What I Learned Teaching Meditation in a Maximum Security Prison

Two months ago, one of my students arranged a meeting between me and the counselor of the maximum security prison in the area.  I came to the meeting with a sense of excitement of the unknown.  As the meeting prolonged, the counselor talked about the inmates, their years in prison.  “Some of them,” she said, “are locked in their cell for twenty three hours per day.”  As I heard her speak, my feelings swayed from their initial excitement to “I better get out of it.”  I experienced a sharp pain in my heart and I wanted to run away from it.

Forty years ago, I asked Rudi why did I feel such unbearable pain in my heart when I saw or heard of human suffering.  “That’s why you are here,” he said, “that’s what brought you to me.” I’ll teach you how to detach and bring all this energy down into your system.”  I remembered his words as I drove home, uncertain of what was next.

The next day, I received another call from the counselor.  She was gracious and thanked me for volunteering to teach the inmates to meditate.  She said the warden wanted to see me.  I drove for about an hour to meet the warden.  The heaviness surrounding the administrative building was almost overbearing.  This was not yet the actual prison, for the main buildings lay a few hundred yards away.

 The warden was a very imposing figure with a very tall, firm physique and a steady gaze.  We talked for an hour.  He was very gracious and clearly grateful.  I had the sensation he was curious why someone would come from Carmel to his prison needlessly, however, that could very well have been my projection.

He started by telling me how they were trying to improve the inmates’ quality of life and of all the different self-help programs he had initiated.  I was getting very relaxed and comfortable when suddenly the gleam in his eyes changed and he started telling me of the rules while among the inmates.  “There will be no hugging, no physical contact of any kind,” he said.  I listened and breathed so as not to let my mind take over.

 “If you are taken a hostage,” he said,  “just press the alarm button on your belt or blow your whistle.”  I was to be equipped with both.

I was slightly shaken.  I kept smiling and asking him technical questions.  In hindsight, I felt I should have come up and told him ’”look, this is very unsettling for me, has this ever happened before?” The need to be a detached and brave kundalini master was so ingrained in me that I had succumbed to being an image rather being myself.  I came home less excited than before. “Why do I need that,” I asked myself.  “You want to grow,” I answered.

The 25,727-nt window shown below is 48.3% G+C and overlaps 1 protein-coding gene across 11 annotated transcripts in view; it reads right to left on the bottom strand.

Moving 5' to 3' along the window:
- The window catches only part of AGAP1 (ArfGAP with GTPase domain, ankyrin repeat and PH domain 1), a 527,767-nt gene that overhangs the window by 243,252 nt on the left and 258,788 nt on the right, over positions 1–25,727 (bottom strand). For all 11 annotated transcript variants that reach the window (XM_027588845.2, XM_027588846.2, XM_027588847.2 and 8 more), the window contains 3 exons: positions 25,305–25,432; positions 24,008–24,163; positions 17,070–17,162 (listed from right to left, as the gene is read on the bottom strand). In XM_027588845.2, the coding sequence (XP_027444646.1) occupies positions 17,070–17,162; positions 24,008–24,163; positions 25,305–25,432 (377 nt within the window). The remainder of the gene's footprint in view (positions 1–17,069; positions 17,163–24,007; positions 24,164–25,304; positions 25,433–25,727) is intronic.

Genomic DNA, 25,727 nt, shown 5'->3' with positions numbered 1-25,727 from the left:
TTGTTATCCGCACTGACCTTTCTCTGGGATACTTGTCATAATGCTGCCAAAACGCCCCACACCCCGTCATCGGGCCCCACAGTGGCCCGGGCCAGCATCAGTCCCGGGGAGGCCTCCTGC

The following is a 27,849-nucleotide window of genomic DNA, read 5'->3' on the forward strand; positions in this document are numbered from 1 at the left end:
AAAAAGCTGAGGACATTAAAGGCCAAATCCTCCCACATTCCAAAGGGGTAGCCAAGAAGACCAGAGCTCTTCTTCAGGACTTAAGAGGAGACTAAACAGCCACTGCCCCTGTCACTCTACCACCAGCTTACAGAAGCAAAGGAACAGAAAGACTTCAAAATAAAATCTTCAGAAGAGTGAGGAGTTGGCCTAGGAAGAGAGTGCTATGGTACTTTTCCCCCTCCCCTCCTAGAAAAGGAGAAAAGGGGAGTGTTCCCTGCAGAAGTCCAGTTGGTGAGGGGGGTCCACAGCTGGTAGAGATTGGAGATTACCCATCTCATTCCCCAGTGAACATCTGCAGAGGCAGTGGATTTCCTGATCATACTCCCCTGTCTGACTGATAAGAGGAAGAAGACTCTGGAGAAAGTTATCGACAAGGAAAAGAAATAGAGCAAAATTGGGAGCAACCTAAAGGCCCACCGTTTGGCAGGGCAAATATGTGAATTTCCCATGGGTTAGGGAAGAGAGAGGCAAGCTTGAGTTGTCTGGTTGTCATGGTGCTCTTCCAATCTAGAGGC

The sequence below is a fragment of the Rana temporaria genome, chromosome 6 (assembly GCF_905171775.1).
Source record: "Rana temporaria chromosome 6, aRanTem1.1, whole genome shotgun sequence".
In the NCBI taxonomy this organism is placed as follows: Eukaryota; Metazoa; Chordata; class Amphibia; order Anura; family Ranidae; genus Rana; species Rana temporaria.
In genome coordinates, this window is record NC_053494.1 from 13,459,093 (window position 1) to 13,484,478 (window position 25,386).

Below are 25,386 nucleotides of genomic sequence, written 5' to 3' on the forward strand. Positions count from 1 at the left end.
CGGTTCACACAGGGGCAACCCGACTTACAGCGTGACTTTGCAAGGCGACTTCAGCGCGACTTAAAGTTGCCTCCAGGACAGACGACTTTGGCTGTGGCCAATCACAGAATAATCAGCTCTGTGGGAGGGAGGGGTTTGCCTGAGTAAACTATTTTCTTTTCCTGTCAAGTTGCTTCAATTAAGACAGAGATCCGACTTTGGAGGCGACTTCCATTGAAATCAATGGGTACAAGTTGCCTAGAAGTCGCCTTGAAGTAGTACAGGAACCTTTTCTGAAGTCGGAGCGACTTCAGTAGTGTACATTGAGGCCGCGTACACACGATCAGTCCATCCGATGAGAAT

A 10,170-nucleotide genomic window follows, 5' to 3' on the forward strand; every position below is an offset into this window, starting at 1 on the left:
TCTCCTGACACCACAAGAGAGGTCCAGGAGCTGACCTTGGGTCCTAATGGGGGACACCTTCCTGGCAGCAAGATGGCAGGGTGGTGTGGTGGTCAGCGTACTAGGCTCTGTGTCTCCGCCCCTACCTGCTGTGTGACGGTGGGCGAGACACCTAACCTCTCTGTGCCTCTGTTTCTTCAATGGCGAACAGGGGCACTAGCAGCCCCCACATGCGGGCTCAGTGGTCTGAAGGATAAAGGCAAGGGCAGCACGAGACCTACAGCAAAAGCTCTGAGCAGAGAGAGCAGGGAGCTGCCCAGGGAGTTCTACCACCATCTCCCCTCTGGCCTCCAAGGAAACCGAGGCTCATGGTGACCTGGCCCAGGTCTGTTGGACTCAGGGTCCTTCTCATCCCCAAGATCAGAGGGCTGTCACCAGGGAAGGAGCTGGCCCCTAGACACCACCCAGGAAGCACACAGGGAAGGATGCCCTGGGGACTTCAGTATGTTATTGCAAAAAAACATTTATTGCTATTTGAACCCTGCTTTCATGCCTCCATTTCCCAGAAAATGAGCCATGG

Driving to the first class, I was quiet and attentive to the road.  The night drive wasn’t one of my favorite things to do.  The scenery changed as we approached the prison and the drab town surrounding the compound.  The counselor came to meet us and after a thorough check up, in which I had to leave my cell phone behind, we started our journey into the prison.  We passed three humongous iron doors remotely operated by someone in the tower high above. They opened and closed with a deafening thud.  We came across a twenty foot high barbed wire fence with a sign that read “Mortal danger. Deadly-High Voltage.”  As we passed the wires, we reached the prison compound with yet another set of guards and checkups.  Now we were deep in the prison limits.  My guards walked me into a room where I sat and waited for the people who signed up for the class.  Two armed guards were present in the room.

Slowly, the inmates started appearing.  Great people.  Faces that expressed the odyssey of their lives.  They glanced at me and sat down.  Very unique individuals, stripped of many of their images.  I felt an immediate affinity to several of them. Living in Carmel for so long, I had forgotten at times where I came from.  These were the neighborhoods of my childhood in the crime infested streets of south Tel-Aviv.  These inmates looked like the tough kids I grew up with.

I was grateful I to have a tool that could help them.  And myself.

I knew I needed to change the suspicious gleam I saw in their eyes and make a connection.  “We all live in prison,” I said. “Yours is just more immediate.  It’s right there in your face.”  It took me two more classes to totally detach from the presence of the guards in the room and to flow without putting reins on my energy.  “We all have an expiration date,” I said, “And as crazy as this may sound,” I said,  “I can teach you how to open in this place and experience happiness.”

To be continued …